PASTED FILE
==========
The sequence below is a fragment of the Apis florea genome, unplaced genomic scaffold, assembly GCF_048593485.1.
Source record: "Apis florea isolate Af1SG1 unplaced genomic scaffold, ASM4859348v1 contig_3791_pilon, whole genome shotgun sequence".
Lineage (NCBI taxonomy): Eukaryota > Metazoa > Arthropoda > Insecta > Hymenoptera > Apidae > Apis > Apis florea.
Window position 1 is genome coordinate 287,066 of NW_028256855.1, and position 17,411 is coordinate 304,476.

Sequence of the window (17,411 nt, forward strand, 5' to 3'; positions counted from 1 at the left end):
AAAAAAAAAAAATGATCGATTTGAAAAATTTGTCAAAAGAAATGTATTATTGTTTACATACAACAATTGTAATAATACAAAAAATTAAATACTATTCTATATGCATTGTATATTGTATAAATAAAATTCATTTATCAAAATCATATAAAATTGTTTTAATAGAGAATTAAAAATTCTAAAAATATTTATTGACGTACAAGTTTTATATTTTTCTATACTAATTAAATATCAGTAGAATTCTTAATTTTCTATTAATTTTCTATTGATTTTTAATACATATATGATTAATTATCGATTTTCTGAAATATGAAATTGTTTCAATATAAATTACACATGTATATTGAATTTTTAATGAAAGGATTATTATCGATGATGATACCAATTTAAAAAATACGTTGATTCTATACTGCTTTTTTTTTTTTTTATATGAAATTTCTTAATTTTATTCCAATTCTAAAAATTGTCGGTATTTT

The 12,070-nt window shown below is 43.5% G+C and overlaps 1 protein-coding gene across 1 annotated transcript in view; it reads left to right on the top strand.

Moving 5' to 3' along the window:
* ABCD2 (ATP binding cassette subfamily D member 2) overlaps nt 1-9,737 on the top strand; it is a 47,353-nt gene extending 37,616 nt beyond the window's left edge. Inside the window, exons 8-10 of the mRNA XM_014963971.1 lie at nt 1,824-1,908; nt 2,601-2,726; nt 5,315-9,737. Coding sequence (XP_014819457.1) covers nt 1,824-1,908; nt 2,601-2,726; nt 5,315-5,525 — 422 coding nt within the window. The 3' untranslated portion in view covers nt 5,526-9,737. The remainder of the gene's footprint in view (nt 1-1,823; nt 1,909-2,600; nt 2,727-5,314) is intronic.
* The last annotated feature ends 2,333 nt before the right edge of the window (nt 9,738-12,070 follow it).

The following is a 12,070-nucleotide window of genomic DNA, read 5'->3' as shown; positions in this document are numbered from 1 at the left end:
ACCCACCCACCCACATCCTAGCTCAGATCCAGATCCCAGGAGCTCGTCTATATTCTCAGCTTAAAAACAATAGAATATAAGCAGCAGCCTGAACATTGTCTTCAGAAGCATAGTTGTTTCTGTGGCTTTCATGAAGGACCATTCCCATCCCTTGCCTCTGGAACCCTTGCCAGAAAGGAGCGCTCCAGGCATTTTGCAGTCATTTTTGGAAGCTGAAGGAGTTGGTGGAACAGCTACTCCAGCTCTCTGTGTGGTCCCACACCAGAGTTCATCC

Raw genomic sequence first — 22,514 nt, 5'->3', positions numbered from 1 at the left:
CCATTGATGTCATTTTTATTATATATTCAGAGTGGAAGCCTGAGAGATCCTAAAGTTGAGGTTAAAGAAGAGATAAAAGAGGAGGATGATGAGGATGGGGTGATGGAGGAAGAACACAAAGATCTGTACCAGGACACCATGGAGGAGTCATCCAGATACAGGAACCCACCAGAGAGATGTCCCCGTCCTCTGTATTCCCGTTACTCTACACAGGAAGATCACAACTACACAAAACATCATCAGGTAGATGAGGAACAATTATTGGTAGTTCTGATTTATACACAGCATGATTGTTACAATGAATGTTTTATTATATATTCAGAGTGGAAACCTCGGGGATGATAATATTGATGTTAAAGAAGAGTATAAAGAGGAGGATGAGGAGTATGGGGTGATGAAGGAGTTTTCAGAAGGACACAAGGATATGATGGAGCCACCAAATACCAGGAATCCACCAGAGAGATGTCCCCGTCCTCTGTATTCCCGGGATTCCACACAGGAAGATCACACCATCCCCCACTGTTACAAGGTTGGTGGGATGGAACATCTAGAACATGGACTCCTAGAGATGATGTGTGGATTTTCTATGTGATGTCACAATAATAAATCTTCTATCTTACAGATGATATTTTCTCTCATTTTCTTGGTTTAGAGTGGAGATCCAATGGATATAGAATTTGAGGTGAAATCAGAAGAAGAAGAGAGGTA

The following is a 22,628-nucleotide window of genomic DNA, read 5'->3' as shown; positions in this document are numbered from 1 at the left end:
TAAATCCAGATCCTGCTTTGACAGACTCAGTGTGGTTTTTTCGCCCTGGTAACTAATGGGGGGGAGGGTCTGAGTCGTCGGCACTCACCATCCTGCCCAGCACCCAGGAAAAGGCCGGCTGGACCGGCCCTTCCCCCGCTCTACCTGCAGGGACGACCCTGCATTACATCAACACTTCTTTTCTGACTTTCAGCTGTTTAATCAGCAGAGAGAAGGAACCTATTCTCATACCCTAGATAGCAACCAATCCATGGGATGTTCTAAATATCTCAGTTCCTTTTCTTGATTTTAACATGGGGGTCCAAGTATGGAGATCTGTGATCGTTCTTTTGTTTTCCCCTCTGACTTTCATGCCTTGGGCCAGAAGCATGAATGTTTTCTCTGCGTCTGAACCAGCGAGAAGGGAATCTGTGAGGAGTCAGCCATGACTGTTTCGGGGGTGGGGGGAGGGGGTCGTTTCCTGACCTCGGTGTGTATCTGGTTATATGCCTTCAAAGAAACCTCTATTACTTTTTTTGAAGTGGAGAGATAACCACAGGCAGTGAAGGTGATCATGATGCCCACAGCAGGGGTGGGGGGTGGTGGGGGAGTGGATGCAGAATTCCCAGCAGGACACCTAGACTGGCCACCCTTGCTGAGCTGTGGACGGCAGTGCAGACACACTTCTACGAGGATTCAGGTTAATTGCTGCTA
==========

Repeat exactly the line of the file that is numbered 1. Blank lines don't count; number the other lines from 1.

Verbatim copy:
The sequence below is a fragment of the Apis florea genome, unplaced genomic scaffold, assembly GCF_048593485.1.